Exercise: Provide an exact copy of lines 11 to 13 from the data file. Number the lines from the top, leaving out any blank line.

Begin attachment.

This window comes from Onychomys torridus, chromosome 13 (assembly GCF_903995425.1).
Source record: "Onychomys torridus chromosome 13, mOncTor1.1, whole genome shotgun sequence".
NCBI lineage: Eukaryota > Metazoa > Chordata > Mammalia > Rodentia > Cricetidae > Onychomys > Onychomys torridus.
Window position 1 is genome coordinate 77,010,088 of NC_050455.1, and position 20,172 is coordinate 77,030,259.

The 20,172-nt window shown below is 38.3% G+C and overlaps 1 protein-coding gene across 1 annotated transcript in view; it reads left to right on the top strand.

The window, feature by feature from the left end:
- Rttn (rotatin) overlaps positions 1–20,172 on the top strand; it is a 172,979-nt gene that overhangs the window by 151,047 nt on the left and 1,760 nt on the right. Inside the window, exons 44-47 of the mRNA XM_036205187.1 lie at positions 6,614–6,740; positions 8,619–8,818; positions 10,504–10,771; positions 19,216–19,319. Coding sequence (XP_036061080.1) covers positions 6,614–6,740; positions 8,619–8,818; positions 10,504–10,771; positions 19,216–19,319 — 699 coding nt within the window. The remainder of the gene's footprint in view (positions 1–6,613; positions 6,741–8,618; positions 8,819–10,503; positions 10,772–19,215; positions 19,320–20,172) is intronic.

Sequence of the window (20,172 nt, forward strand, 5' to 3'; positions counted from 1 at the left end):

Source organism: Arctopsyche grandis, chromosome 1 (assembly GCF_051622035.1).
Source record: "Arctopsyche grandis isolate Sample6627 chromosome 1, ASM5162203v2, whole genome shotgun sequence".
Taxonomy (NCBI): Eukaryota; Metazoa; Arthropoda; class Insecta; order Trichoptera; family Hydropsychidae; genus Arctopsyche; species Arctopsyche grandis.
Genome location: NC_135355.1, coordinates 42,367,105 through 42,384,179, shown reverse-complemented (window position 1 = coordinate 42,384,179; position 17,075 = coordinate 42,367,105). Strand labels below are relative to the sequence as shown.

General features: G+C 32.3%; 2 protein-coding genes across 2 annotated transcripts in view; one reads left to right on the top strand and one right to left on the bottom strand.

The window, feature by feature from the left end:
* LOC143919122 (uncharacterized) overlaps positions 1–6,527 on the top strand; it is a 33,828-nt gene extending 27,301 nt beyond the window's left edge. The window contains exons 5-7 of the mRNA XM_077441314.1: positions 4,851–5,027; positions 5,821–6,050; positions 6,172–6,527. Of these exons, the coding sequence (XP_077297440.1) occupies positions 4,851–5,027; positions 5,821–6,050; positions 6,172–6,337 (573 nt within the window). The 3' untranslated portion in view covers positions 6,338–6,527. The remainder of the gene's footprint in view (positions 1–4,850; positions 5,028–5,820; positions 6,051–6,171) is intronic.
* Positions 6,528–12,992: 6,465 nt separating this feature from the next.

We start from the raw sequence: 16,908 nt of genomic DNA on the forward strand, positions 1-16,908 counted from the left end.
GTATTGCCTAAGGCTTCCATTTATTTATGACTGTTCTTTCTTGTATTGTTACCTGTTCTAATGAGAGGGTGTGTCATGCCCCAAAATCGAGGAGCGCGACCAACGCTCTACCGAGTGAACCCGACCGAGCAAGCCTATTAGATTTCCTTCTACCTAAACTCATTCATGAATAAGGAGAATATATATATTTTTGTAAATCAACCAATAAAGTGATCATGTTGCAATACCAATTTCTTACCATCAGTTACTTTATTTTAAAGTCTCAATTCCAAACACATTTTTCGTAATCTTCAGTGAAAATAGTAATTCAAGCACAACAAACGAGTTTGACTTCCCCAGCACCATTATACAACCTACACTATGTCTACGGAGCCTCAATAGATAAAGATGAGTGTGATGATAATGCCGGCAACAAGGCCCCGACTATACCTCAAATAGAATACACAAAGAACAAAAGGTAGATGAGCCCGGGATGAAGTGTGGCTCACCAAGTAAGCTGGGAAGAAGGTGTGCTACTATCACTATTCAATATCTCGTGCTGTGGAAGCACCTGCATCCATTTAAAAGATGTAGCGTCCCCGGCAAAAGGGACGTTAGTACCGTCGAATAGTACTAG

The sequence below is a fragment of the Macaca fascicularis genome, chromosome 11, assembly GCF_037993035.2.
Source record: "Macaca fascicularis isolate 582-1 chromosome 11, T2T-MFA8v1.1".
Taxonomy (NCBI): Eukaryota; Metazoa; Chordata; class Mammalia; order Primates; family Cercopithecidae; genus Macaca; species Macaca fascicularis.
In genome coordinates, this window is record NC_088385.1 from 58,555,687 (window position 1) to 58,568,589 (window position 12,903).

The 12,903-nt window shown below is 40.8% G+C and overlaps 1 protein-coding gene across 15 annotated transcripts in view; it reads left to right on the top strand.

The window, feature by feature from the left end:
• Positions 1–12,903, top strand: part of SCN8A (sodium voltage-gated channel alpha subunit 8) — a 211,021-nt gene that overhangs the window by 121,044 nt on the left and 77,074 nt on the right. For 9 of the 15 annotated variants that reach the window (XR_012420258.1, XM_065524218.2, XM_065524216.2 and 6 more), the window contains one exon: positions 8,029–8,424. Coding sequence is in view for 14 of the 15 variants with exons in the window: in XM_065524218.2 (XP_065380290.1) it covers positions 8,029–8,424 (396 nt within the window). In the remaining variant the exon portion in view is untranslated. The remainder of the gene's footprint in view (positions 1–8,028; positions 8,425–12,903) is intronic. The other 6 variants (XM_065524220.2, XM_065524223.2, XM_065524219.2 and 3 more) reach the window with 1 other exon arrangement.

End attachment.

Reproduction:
Taxonomy (NCBI): Eukaryota; Metazoa; Arthropoda; class Insecta; order Trichoptera; family Hydropsychidae; genus Arctopsyche; species Arctopsyche grandis.
Genome location: NC_135355.1, coordinates 42,367,105 through 42,384,179, shown reverse-complemented (window position 1 = coordinate 42,384,179; position 17,075 = coordinate 42,367,105). Strand labels below are relative to the sequence as shown.

General features: G+C 32.3%; 2 protein-coding genes across 2 annotated transcripts in view; one reads left to right on the top strand and one right to left on the bottom strand.